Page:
Also, working as a chemist, it was practically mandatory. At least amond the crowd I knew, all chemists love to cook. :)
     
  12. Eoz Eanj
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    Eoz Eanj Contributing Member Contributor

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    Spag Bowl for Noobs (lewl)

    500g of Angel Hair spaghetti
    500g of lean mince, can be pork or beef or chicken or moose (eh, maybe not moose)
    One can of tinned tomatoes (roma works nicely)
    One can of tomato soup
    Two teaspoons of garlic, minced
    Three tablespoons of mixed herbs (I’m a herbivore, heh-heh, bad joke)
    Three rashes of bacon, diced

    Thoroughly cook the mince and garlic in a frying pan
    Fry up the bacon in another pan
    Put fried bacon into thoroughly cooked mince
    Stir
    Put in tinned tomatoes and tomato soup
    Stir-stir-stir
    Lower the heat
    Let it bubble for about ten-fifteen minutes- stir-stir
    Add the herbs
    Stir-stir
    Boil the angel hair spaghetti for 3 minutes
    drain spaghetti and stir into the sauce- stir-stir-stir
    serve-serve-serve (add cheese if you like, something nice and potent)
     
  13. Bick
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    Bick New Member

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    Does it have to be recipe's we've made? Or can it be ones we know by heart and use a lot?
     
  14. adamant
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    adamant Contributing Member Contributor

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    I think the determining factor is the taste. :)

    Cogito, is the road to learning how to cook just trial and error? I've always wanted to do something, but didn't want to mess up a whole bunch of food.
     
  15. SeaBreeze
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    SeaBreeze Banned

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    Trial and error, ya just gotta keep going! I make a yummy potato back... mmmmmmmm potato bake and rissoles! I make good ones as well and I have only just started making potato salads!
     
  16. adamant
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    adamant Contributing Member Contributor

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    I don't like trial and error ... that's going to lead to a lot of messed up food. Though, I'll try getting a nice girl to teach me during college. :)
     
  17. SeaBreeze
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    SeaBreeze Banned

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    yeah yeah, righto then. I also don't really follow recepies much either... normally.

    I will post my recipies sonner though. If ya interested!
     
  18. The Freshmaker
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    The Freshmaker <insert obscure pop culture reference> Contributor

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    You never learn if you don't try. I always make new foods without knowing how they'll turn out. If I mess it up the first time, then I know what I need to change the next time. And when in doubt, go with your tastes.

    When you're learning, just keep the heat low, and taste as you go.
     
  19. Cogito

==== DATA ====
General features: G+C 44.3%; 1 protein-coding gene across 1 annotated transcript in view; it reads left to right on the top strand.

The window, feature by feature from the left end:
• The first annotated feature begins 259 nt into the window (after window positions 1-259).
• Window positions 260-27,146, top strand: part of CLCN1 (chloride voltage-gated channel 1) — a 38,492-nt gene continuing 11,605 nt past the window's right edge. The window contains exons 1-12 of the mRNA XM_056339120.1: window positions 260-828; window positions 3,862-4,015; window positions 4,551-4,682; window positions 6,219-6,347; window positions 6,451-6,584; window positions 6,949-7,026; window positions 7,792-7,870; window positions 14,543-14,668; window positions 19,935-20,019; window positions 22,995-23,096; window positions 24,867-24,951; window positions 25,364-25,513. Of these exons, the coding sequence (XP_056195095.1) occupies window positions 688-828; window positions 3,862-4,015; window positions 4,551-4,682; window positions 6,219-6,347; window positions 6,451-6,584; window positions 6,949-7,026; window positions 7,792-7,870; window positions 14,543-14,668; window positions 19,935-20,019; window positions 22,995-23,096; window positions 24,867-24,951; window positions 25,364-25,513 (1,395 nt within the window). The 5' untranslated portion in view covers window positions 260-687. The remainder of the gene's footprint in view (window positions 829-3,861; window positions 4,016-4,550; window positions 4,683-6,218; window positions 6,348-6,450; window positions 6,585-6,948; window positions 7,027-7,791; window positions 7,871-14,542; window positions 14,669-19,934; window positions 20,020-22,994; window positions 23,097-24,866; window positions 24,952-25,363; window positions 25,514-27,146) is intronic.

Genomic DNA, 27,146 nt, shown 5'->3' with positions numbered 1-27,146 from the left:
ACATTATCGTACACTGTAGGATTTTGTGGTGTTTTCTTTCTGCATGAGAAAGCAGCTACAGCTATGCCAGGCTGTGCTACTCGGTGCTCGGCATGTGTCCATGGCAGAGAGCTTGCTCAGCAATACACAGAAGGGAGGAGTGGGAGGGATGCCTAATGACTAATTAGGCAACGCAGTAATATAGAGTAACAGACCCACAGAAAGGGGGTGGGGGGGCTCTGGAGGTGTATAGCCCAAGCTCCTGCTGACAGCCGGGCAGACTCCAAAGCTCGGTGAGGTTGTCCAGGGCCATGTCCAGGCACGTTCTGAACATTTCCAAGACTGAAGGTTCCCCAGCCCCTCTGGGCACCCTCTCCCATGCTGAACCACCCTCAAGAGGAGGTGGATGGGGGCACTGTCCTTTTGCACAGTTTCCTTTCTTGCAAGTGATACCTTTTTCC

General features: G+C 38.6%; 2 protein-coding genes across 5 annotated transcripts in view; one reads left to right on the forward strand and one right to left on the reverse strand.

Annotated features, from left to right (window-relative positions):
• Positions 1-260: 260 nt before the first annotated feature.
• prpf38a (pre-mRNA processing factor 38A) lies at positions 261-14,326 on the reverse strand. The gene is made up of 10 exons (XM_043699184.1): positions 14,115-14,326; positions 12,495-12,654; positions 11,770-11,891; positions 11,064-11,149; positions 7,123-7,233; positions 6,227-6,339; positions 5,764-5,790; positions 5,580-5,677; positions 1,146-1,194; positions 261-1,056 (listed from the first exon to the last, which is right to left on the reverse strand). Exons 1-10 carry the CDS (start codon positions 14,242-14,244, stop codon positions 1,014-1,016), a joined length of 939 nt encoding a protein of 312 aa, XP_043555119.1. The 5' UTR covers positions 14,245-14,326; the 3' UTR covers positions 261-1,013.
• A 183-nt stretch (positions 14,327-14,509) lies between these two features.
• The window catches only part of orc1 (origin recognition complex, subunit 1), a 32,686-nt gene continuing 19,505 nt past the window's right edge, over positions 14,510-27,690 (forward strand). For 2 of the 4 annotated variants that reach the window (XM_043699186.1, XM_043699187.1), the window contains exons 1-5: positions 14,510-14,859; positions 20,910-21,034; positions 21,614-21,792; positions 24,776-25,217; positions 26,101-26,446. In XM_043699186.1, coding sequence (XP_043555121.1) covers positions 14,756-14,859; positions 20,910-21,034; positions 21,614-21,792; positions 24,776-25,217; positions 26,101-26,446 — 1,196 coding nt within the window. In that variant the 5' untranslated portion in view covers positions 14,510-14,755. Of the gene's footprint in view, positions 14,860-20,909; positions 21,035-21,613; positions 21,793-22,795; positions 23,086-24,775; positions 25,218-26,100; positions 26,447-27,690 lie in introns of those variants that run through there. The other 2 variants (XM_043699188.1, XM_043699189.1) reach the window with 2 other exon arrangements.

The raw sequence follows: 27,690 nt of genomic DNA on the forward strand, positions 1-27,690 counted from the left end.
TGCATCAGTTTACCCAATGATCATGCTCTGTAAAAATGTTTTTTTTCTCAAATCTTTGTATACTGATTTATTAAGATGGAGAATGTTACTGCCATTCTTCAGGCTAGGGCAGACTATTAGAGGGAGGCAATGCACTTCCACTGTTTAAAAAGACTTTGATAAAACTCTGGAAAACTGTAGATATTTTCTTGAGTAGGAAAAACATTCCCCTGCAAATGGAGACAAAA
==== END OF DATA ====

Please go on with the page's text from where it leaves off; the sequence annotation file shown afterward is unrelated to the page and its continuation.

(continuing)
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    Cogito Former Mod, Retired Supporter Contributor

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    I started with simple recipes from cookbooks. For some things I still refer to the cookbooks, but more as a reminder. Experimentation can wait until you have some confidence with basic cooking techniques.

    Not every meal will turn out great, but we learn from errors as much as from successes.

    I did also work in the food services when I was in college the first time, but I knew the basics by that time anyway.
     
  20. The Freshmaker
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    The Freshmaker <insert obscure pop culture reference> Contributor

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    Cogito, if it weren't for the age difference and the fact that you have a family, I might have to say that you're the perfect man. I mean, you're into science and space travel, you cook, and you post with proper grammar (huge pet peeve of mine)!

    Just saying.
     
  21. adamant
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    adamant Contributing Member Contributor

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    I have this really odd time with measurements (I don't know how to measure butter for instance)... though I have had to make some things (a chocolate cake, stir fry, etc), but that was in home economics. Haven't tried since...
     
  22. Cogito
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    Cogito Former Mod, Retired Supporter Contributor

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    Butter sticks are 1/2 cup each, and typically have tablespoon division marks on the wrappers (in the US anyway).
     
  23. adamant
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    adamant Contributing Member Contributor

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    Yeah, sticks aren't that bad... but what about the spread kind? and when actually using a spoon for measuring, how much to put on? Is a liquid cup the same for solids?
     
  24. dushechka
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    dushechka Contributing Member

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    A cup is a cup, no matter the liquid or solid.
    Same with Tablespoons and teaspoons.
    By the way, most people (if you're measuring a cup for instance) fill it up completely and use a knife to even it up.


    As far as recipes go, I'll haveta look around and post my favorites..
     
  25. Cogito
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    Cogito Former Mod, Retired Supporter Contributor

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    The same with measuring spoons. But tableware teaspoons and Tablespoons are not accurate measures, so invest in some measuring spoons. I'd recommend stainless steel measuring spoons, but really, any kind will do for most purposes.